Primary industry “gave the finger” to attempts to overhaul the original NAIT scheme, Biosecurity Minister Damien O’Connor says.
"The report highlights that employment in the primary industries is expected to increase by 50,000 by 2025 to reach the Government's goal of an export double. Over half of these workers will need a tertiary or Level 4 qualification," says Guy.
Guy says the report is a snapshot of the future skills required across the sector. "There's good capacity in our tertiary education system to meet this need. The challenge for all of us is to inspire more young people to obtain good qualifications and work in the sector," he says.
"The new primary sector vocational pathway at senior secondary level, the new combined primary sector ITO, the EPIC challenge, and dedicated primary sector institutions like Lincoln, Massey, Taratahi and Telford will all play a part alongside the industry in achieving this.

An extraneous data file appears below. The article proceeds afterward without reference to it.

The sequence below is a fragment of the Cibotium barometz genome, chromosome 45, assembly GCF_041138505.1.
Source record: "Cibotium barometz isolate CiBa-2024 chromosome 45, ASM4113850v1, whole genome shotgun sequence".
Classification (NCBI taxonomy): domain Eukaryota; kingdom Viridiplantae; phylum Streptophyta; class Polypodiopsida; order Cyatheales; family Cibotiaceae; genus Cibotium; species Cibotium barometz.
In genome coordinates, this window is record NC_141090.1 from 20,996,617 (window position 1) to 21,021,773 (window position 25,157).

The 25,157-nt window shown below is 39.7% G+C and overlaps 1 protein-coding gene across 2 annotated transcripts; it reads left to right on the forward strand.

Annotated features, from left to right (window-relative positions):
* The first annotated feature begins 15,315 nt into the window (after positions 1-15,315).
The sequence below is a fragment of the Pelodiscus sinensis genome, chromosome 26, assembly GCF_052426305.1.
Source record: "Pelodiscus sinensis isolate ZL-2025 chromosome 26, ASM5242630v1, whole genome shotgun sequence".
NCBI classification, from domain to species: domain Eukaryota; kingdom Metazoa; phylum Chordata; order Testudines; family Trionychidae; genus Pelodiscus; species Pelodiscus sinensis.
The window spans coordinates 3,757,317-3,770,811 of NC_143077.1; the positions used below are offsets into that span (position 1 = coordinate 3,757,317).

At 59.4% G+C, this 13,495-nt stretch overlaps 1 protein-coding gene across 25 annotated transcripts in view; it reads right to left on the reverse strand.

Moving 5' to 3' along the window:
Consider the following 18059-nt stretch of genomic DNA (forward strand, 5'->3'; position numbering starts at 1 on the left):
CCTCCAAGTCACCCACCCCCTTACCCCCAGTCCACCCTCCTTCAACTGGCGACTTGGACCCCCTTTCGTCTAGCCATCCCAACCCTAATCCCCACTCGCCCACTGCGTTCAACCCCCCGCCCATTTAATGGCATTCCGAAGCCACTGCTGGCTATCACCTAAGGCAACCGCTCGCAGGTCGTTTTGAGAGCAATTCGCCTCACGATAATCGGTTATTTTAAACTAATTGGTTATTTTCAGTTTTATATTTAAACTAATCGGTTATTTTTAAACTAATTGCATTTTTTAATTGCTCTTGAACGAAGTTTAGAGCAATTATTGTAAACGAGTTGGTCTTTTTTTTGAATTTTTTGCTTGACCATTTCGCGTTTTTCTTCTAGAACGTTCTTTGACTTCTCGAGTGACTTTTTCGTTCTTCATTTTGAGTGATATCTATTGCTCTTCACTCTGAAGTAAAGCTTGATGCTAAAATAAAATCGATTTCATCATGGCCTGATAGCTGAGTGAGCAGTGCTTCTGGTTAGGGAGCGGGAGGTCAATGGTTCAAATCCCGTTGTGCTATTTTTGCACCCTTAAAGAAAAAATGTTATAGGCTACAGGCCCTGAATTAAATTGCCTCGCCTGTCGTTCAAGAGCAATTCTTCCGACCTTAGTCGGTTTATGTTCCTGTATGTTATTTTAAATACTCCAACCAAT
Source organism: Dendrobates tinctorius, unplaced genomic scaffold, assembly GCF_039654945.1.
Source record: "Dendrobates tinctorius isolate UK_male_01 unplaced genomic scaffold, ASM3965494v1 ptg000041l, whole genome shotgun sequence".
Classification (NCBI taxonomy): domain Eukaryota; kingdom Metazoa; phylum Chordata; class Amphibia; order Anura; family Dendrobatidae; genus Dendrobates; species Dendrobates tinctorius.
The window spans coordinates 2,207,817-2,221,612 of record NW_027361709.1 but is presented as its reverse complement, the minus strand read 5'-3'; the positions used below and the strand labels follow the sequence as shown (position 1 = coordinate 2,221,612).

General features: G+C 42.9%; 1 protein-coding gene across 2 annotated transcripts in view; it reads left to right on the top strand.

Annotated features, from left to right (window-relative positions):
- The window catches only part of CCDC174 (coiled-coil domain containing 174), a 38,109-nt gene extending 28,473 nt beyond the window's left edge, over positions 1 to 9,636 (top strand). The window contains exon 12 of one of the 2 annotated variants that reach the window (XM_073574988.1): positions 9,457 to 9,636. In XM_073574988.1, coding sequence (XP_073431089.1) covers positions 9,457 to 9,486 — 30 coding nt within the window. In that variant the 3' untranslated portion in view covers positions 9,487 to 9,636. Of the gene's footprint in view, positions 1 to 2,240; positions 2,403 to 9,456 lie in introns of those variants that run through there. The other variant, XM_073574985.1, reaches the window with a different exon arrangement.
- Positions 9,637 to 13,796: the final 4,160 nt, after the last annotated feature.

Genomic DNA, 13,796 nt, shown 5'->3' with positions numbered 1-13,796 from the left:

"We also have many opportunities, such as the National Fieldays, for industry to showcase itself and entice the next robotic engineer, food scientist or silviculturist into the engine room of New Zealand's economy," says Guy.
The report also finds that primary industries will remain a major source of employment, especially in the regions. In some regions, such as Gisborne, Tasman, Marlborough and Southland, they account for nearly one in every three jobs.
The report was funded by the Ministry for Primary Industries, DairyNZ, and Beef + Lamb New Zealand with support from primary industry representatives.